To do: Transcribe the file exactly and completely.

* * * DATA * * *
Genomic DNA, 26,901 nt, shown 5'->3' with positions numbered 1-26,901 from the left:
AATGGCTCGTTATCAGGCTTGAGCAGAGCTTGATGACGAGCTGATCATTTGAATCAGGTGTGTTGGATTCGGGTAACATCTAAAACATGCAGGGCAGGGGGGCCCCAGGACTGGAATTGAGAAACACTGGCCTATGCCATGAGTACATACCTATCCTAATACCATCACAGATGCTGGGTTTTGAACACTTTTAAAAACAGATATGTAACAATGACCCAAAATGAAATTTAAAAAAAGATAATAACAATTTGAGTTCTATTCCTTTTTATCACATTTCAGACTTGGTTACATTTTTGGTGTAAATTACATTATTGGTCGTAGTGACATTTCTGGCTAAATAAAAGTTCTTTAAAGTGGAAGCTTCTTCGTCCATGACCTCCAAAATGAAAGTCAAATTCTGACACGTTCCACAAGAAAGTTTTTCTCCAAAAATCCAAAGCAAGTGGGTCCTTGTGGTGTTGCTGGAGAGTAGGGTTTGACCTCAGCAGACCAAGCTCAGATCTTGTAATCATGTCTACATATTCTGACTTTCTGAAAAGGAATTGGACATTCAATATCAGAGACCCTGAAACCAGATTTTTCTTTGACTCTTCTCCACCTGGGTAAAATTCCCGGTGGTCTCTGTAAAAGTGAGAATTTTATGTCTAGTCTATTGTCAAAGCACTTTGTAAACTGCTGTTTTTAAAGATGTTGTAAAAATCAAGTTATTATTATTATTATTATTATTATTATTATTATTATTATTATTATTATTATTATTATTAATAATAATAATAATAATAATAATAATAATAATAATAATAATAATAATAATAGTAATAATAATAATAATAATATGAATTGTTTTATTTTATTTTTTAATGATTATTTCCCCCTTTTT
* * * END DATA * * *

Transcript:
Genomic DNA, 26,901 nt, shown 5'->3' with positions numbered 1-26,901 from the left:
AATGGCTCGTTATCAGGCTTGAGCAGAGCTTGATGACGAGCTGATCATTTGAATCAGGTGTGTTGGATTCGGGTAACATCTAAAACATGCAGGGCAGGGGGGCCCCAGGACTGGAATTGAGAAACACTGGCCTATGCCATGAGTACATACCTATCCTAATACCATCACAGATGCTGGGTTTTGAACACTTTTAAAAACAGATATGTAACAATGACCCAAAATGAAATTTAAAAAAAGATAATAACAATTTGAGTTCTATTCCTTTTTATCACATTTCAGACTTGGTTACATTTTTGGTGTAAATTACATTATTGGTCGTAGTGACATTTCTGGCTAAATAAAAGTTCTTTAAAGTGGAAGCTTCTTCGTCCATGACCTCCAAAATGAAAGTCAAATTCTGACACGTTCCACAAGAAAGTTTTTCTCCAAAAATCCAAAGCAAGTGGGTCCTTGTGGTGTTGCTGGAGAGTAGGGTTTGACCTCAGCAGACCAAGCTCAGATCTTGTAATCATGTCTACATATTCTGACTTTCTGAAAAGGAATTGGACATTCAATATCAGAGACCCTGAAACCAGATTTTTCTTTGACTCTTCTCCACCTGGGTAAAATTCCCGGTGGTCTCTGTAAAAGTGAGAATTTTATGTCTAGTCTATTGTCAAAGCACTTTGTAAACTGCTGTTTTTAAAGATGTTGTAAAAATCAAGTTATTATTATTATTATTATTATTATTATTATTATTATTATTATTATTATTATTATTATTAATAATAATAATAATAATAATAATAATAATAATAATAATAATAATAATAATAGTAATAATAATAATAATAATATGAATTGTTTTATTTTATTTTTTAATGATTATTTCCCCCTTTTT